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Slaughterhouse Five

Year: 1972
Studio: Universal
Director: George Roy Hill
Writer: Stephen Geller
Cast: Michael Sacks, Valerie Perrine

I imagine Kurt Vonnegut would have been as happy with this adaptation as it's possible for an author of his standing and style to be. Butch Cassidy and the Sundance Kid seems to have retained the weird mood that goes along with the premise, and the result is a headtrip that contains a series of subtexts and comments on man's inhumanity to man.

Billy Pilgrim (Michael Sacks) is an elderly man writing a letter to a newspaper explaining about how he's decoupled from time, jumping back and forth from one point in his life to the next with no warning.

While his daughter and son in law try to get him to answer the door from outside, he jumps back in time to when Nazis captured him and two other soldiers in the snowy battlefields in the Battle of the Bulge.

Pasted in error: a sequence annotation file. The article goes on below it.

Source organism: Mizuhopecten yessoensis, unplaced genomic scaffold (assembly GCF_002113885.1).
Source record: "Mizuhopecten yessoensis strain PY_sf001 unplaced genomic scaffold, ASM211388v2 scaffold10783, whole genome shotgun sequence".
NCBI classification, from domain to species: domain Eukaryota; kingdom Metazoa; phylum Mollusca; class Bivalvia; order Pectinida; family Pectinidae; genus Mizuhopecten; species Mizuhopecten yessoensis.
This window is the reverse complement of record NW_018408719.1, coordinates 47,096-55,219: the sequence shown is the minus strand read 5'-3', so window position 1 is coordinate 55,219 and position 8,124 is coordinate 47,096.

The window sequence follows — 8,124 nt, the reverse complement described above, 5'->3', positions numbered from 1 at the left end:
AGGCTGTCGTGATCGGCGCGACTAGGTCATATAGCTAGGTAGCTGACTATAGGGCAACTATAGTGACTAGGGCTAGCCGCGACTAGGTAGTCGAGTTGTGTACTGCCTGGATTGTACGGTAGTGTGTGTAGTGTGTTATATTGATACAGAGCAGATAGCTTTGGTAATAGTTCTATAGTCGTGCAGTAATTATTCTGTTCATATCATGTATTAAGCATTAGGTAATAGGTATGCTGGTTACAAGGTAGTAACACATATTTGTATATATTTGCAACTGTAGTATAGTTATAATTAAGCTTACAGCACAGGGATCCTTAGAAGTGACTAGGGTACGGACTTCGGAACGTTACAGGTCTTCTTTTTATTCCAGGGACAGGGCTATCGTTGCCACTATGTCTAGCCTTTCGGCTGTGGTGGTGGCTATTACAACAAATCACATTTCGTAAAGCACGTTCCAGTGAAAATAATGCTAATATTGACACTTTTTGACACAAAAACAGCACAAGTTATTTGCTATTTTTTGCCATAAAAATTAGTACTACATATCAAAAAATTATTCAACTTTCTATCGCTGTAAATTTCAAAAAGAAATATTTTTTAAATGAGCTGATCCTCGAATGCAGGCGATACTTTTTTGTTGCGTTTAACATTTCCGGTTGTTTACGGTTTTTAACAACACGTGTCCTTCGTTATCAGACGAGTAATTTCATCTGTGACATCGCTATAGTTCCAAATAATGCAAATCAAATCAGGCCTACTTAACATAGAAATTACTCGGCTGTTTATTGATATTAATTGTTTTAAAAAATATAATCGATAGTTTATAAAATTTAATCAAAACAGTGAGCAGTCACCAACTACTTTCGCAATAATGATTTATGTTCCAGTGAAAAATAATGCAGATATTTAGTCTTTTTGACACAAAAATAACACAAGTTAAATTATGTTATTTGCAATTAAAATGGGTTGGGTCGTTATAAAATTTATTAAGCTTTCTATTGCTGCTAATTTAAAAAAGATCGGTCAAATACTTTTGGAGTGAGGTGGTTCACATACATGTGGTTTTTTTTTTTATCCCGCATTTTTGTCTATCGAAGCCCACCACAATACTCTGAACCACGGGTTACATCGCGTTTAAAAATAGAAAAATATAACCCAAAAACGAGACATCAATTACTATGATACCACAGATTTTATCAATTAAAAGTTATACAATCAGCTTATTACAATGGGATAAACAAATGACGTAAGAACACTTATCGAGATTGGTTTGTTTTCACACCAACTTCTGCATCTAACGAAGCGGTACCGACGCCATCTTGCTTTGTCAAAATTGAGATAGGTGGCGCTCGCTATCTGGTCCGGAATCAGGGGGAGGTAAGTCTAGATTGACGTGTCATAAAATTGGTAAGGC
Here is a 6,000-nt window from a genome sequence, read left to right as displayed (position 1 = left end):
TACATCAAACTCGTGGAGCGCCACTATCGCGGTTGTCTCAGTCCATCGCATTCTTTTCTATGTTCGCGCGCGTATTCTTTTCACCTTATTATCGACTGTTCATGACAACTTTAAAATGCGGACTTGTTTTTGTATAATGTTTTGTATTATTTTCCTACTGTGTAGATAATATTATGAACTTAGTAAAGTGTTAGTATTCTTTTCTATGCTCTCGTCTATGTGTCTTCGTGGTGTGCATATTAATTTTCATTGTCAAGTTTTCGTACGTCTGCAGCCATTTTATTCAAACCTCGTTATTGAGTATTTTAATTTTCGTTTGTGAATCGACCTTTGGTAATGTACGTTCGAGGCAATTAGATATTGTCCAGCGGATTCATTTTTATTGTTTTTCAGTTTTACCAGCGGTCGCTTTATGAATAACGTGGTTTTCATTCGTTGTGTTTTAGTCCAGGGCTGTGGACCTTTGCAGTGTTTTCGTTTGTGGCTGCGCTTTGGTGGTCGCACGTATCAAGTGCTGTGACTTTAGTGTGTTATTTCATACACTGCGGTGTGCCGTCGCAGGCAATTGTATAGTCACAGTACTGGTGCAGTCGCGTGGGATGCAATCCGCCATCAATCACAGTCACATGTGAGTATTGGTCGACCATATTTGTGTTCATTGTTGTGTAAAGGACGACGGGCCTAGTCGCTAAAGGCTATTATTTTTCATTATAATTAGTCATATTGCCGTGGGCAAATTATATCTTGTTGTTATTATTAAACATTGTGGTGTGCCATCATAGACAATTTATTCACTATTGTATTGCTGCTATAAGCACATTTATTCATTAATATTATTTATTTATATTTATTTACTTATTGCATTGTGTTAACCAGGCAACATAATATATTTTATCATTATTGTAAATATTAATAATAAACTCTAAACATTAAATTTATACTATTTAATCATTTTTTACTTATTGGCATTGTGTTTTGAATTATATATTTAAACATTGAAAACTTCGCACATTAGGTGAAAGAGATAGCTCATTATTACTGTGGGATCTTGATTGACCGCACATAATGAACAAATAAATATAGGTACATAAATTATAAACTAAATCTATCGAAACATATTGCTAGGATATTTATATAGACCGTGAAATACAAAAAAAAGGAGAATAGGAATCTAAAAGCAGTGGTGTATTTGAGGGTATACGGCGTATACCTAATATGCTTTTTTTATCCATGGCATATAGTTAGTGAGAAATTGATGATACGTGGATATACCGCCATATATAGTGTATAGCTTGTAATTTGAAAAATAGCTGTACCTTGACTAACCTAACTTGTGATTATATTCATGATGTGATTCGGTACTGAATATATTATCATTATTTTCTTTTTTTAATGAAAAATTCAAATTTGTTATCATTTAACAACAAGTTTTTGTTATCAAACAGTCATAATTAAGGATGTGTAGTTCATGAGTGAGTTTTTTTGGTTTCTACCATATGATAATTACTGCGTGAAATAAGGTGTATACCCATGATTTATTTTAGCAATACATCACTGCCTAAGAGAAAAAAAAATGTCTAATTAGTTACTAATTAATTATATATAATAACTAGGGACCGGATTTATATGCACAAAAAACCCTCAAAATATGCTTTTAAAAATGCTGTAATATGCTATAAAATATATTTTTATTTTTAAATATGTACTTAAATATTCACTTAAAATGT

He then jumps from there to his happy middle years as a family man and optometrist in suburban New York, and finally to a far off planet where he's kept in a luxurious living pod with a Hollywood starlet he's always liked (Perrine).

The pivotal device in the film is the firebombing of Dresden, which Pilgrim survives while he and his fellow captives are kept in a basement (and which Vonnegut himself lived through), and while it's no more clear what the movie's ultimately about than it was in the book, Slaughterhouse Five is well worth seeing for some very left-of-centre ideas.

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